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In 2 Peter 3:3-6, Peter says:
“Knowing this first of all, that scoffers will come in the last days with scoffing, following their own sinful desires. They will say, ‘Where is the promise of his coming? For ever since the fathers fell asleep, all things are continuing as they were from the beginning of creation.’ For they deliberately overlook this fact, that the heavens existed long ago, and the earth was formed out of water and through water by the word of God, and that by means of these the world that then existed was deluged with water and perished.”
Importantly, Peter is not asking his opponents to don boots, hat, and pick, travel to the nearest quarry and study the strata in search of evidence for Noah’s Flood. Nor is Peter rebuking these people because they believe in our modern definition of uniformitarianism, although as we’ll see, something like this is in Peter’s mind.
In context, Peter’s opponents reject a coming universal judgment of God. This is because their then present experience of the natural world was one of relative peace and tranquility. They simply wouldn’t believe that the world could come to a terrifying end. This is why they say, “ever since the fathers fell asleep all things are continuing as they were from the beginning of creation.”
But this is an entirely false assertion. Peter goes on to remind them that such a terrifying judgement already occurred in the past when God destroyed the earth with a global Flood. Now here is the important application for us. Peter’s naysayers did accept very local and devastating disasters—the ancient world was regularly plagued with large, destructive earthquakes and storms. Their objection was to a universal disaster. Essentially, they were saying, “God loves everyone and he’s not going to enter into history for the purpose of wholesale judgement on mankind.” Yet Peter refutes this assertion by bringing the Flood of Noah to the attention of his critics. This means that Peter is using a past universal disaster for the purpose of assuring us of a future universal disaster. Without this one-for-one correlation, Peter’s argument wouldn’t make any sense; remember, large-scale disasters were just as common then as they are now.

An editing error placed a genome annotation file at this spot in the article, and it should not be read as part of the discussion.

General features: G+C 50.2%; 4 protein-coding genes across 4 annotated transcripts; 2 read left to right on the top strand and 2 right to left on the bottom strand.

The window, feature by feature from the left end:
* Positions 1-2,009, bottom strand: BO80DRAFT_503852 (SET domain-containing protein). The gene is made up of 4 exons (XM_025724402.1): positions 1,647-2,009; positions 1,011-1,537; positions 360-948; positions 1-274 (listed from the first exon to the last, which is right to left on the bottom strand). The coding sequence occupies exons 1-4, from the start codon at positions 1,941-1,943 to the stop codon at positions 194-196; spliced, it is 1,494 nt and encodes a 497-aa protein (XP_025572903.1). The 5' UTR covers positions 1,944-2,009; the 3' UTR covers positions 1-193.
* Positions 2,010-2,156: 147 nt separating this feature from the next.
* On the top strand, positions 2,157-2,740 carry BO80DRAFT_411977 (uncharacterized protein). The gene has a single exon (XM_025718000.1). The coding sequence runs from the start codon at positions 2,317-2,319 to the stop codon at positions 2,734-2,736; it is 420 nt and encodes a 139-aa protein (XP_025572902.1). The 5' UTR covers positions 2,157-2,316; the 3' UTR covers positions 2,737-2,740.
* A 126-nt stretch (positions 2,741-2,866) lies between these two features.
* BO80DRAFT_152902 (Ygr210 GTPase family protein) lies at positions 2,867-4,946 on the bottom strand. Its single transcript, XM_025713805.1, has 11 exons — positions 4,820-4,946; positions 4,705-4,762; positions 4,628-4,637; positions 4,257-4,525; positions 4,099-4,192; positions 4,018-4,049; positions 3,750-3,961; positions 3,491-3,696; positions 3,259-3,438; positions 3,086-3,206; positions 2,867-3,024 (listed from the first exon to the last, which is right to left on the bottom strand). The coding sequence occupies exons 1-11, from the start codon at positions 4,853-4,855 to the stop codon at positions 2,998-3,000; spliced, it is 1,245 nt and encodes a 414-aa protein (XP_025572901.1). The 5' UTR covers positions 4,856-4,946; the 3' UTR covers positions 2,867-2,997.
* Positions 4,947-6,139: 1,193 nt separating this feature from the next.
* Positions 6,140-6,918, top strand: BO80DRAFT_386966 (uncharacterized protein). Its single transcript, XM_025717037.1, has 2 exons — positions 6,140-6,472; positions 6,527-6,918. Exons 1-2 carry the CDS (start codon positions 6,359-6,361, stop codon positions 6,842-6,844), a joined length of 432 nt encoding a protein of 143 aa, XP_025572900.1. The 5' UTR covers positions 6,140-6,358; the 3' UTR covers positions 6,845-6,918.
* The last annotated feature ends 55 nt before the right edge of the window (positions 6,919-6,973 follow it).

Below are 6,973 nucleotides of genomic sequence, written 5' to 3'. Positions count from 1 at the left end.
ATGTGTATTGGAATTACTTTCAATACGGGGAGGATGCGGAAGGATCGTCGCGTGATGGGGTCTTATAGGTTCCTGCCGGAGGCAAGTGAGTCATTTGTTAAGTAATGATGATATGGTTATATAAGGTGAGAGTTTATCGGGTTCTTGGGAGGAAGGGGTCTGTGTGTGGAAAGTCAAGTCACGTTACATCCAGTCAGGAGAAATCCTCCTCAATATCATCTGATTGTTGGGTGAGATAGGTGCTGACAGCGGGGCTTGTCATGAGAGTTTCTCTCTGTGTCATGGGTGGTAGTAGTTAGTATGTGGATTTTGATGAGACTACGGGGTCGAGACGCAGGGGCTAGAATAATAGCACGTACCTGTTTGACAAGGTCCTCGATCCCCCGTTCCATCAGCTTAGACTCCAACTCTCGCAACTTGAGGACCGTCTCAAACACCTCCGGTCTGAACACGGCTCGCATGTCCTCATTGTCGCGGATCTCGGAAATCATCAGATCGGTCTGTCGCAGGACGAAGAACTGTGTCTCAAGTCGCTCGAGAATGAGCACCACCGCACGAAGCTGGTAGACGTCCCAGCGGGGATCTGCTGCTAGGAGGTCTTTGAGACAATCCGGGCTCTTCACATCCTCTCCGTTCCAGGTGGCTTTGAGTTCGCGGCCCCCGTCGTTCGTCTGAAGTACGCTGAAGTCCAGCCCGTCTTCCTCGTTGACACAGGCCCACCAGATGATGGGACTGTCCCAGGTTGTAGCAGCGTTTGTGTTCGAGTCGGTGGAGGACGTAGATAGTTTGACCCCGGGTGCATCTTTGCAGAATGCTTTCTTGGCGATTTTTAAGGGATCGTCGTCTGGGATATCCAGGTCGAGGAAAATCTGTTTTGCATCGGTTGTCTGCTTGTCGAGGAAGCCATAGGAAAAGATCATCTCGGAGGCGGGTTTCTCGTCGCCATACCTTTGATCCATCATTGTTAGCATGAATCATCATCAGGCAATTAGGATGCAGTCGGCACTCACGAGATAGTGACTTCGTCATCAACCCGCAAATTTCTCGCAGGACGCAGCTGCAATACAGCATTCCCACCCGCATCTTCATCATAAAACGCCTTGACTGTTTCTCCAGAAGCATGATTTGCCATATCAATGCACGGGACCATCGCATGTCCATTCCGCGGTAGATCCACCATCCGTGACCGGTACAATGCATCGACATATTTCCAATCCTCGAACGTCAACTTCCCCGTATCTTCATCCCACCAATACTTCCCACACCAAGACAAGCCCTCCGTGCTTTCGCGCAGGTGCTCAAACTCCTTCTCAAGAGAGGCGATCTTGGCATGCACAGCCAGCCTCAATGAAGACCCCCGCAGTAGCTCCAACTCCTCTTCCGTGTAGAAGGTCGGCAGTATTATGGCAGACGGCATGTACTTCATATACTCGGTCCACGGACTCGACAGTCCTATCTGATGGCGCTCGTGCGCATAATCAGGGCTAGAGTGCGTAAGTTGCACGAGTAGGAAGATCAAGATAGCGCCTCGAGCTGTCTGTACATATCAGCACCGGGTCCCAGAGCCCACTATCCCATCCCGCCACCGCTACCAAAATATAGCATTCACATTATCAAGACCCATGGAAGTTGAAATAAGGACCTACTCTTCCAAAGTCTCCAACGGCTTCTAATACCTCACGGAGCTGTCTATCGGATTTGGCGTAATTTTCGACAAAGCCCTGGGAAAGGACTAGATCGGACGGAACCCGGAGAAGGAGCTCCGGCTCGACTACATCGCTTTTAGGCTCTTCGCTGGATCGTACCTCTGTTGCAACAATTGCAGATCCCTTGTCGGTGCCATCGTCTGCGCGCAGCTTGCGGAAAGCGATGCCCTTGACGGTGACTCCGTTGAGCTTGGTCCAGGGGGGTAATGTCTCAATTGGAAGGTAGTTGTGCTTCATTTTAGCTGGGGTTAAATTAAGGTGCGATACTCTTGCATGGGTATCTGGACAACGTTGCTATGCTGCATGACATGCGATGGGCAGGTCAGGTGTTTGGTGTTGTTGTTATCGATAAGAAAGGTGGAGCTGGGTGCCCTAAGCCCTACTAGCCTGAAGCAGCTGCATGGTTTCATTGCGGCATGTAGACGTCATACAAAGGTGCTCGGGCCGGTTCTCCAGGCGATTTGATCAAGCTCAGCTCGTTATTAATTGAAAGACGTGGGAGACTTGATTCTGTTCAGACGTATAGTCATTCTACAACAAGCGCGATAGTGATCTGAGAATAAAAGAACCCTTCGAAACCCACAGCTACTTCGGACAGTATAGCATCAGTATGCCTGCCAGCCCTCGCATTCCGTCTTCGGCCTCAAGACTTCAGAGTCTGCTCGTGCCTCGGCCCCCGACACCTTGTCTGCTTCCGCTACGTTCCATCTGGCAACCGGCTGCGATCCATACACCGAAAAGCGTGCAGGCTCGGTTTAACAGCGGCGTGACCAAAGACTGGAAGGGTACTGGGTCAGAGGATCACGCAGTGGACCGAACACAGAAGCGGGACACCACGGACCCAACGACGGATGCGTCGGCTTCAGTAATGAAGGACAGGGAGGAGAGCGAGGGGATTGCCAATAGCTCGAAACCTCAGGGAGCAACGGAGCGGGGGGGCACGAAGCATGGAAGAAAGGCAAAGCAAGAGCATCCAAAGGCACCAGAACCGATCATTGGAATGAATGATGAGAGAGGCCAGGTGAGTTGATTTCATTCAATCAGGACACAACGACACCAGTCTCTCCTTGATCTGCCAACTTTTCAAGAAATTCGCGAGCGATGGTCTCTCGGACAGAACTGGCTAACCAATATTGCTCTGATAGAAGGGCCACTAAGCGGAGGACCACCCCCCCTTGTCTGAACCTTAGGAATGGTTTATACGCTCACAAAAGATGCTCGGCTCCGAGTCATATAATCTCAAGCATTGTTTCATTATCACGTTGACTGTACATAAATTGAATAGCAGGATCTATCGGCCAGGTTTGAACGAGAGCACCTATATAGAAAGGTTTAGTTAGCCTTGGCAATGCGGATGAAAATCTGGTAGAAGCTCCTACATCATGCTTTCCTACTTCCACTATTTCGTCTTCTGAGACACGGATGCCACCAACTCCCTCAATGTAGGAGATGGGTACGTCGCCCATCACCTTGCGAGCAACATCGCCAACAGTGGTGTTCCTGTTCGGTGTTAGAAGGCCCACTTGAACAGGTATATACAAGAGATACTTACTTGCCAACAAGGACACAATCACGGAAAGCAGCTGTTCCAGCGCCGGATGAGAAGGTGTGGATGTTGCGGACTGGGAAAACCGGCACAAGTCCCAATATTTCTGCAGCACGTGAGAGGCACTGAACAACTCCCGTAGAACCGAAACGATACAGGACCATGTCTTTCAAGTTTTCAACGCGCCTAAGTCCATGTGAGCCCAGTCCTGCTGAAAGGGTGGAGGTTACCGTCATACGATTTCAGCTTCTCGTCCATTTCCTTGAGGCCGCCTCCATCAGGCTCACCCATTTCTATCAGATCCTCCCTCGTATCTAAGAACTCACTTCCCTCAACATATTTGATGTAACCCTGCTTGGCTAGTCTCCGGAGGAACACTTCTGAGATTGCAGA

Modern Christians who deny the universality of Noah’s Flood are making the same mistake as Peter’s naysayers. They are appealing to their experience in the present for the purpose of interpreting the past. Even worse, they are not taking the account in Genesis as it was intended. This is exactly what Peter’s opponents were doing. When Peter says, “for they deliberately overlook this fact,” what does he mean? Since this is “deliberate,” it means that these “Christians” were very familiar with the universal nature of Noah’s Flood as it is recorded in Scripture; they just didn’t believe it. Peter is effectively saying “don’t do that.” Instead, says Peter, trust the Scriptures, don’t reinterpret them.